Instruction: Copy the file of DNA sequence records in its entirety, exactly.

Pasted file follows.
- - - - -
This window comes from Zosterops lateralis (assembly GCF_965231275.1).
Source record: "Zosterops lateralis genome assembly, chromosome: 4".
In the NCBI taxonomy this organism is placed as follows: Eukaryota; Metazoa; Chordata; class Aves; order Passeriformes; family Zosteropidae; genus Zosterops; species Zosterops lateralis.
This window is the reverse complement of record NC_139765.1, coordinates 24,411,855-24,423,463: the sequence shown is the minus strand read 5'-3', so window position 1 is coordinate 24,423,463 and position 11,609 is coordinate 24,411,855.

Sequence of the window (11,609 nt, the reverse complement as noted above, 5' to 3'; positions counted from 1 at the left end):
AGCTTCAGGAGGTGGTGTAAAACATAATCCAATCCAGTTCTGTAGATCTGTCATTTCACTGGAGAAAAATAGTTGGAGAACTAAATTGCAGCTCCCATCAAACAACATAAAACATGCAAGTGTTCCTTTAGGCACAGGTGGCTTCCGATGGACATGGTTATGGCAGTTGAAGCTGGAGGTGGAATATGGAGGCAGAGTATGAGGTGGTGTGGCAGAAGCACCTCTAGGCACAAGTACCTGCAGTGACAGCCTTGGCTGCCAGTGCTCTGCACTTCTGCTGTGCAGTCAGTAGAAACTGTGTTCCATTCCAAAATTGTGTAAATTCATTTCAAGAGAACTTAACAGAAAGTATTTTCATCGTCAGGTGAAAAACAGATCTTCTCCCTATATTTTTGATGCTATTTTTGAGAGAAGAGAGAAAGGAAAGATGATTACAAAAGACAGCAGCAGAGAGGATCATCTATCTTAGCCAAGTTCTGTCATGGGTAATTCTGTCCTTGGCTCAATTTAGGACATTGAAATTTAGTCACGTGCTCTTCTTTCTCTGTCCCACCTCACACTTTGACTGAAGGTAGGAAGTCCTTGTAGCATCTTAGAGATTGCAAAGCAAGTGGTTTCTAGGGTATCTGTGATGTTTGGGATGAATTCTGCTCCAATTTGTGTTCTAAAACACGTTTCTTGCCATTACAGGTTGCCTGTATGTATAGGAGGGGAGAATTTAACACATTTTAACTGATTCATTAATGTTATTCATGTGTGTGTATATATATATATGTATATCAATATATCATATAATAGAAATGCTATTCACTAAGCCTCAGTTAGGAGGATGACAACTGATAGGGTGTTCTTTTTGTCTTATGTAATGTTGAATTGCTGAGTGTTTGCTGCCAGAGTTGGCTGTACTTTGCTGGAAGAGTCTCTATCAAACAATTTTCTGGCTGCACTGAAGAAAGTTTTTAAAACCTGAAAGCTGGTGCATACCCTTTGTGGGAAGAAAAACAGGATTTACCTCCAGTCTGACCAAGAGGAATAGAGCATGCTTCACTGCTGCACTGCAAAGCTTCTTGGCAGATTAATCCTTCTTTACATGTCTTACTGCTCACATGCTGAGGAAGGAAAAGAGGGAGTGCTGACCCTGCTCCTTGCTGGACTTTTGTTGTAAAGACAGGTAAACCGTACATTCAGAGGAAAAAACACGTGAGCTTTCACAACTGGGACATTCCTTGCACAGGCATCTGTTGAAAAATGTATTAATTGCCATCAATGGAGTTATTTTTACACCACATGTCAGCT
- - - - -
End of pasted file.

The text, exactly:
This window comes from Zosterops lateralis (assembly GCF_965231275.1).
Source record: "Zosterops lateralis genome assembly, chromosome: 4".
In the NCBI taxonomy this organism is placed as follows: Eukaryota; Metazoa; Chordata; class Aves; order Passeriformes; family Zosteropidae; genus Zosterops; species Zosterops lateralis.
This window is the reverse complement of record NC_139765.1, coordinates 24,411,855-24,423,463: the sequence shown is the minus strand read 5'-3', so window position 1 is coordinate 24,423,463 and position 11,609 is coordinate 24,411,855.

Sequence of the window (11,609 nt, the reverse complement as noted above, 5' to 3'; positions counted from 1 at the left end):
AGCTTCAGGAGGTGGTGTAAAACATAATCCAATCCAGTTCTGTAGATCTGTCATTTCACTGGAGAAAAATAGTTGGAGAACTAAATTGCAGCTCCCATCAAACAACATAAAACATGCAAGTGTTCCTTTAGGCACAGGTGGCTTCCGATGGACATGGTTATGGCAGTTGAAGCTGGAGGTGGAATATGGAGGCAGAGTATGAGGTGGTGTGGCAGAAGCACCTCTAGGCACAAGTACCTGCAGTGACAGCCTTGGCTGCCAGTGCTCTGCACTTCTGCTGTGCAGTCAGTAGAAACTGTGTTCCATTCCAAAATTGTGTAAATTCATTTCAAGAGAACTTAACAGAAAGTATTTTCATCGTCAGGTGAAAAACAGATCTTCTCCCTATATTTTTGATGCTATTTTTGAGAGAAGAGAGAAAGGAAAGATGATTACAAAAGACAGCAGCAGAGAGGATCATCTATCTTAGCCAAGTTCTGTCATGGGTAATTCTGTCCTTGGCTCAATTTAGGACATTGAAATTTAGTCACGTGCTCTTCTTTCTCTGTCCCACCTCACACTTTGACTGAAGGTAGGAAGTCCTTGTAGCATCTTAGAGATTGCAAAGCAAGTGGTTTCTAGGGTATCTGTGATGTTTGGGATGAATTCTGCTCCAATTTGTGTTCTAAAACACGTTTCTTGCCATTACAGGTTGCCTGTATGTATAGGAGGGGAGAATTTAACACATTTTAACTGATTCATTAATGTTATTCATGTGTGTGTATATATATATATGTATATCAATATATCATATAATAGAAATGCTATTCACTAAGCCTCAGTTAGGAGGATGACAACTGATAGGGTGTTCTTTTTGTCTTATGTAATGTTGAATTGCTGAGTGTTTGCTGCCAGAGTTGGCTGTACTTTGCTGGAAGAGTCTCTATCAAACAATTTTCTGGCTGCACTGAAGAAAGTTTTTAAAACCTGAAAGCTGGTGCATACCCTTTGTGGGAAGAAAAACAGGATTTACCTCCAGTCTGACCAAGAGGAATAGAGCATGCTTCACTGCTGCACTGCAAAGCTTCTTGGCAGATTAATCCTTCTTTACATGTCTTACTGCTCACATGCTGAGGAAGGAAAAGAGGGAGTGCTGACCCTGCTCCTTGCTGGACTTTTGTTGTAAAGACAGGTAAACCGTACATTCAGAGGAAAAAACACGTGAGCTTTCACAACTGGGACATTCCTTGCACAGGCATCTGTTGAAAAATGTATTAATTGCCATCAATGGAGTTATTTTTACACCACATGTCAGCT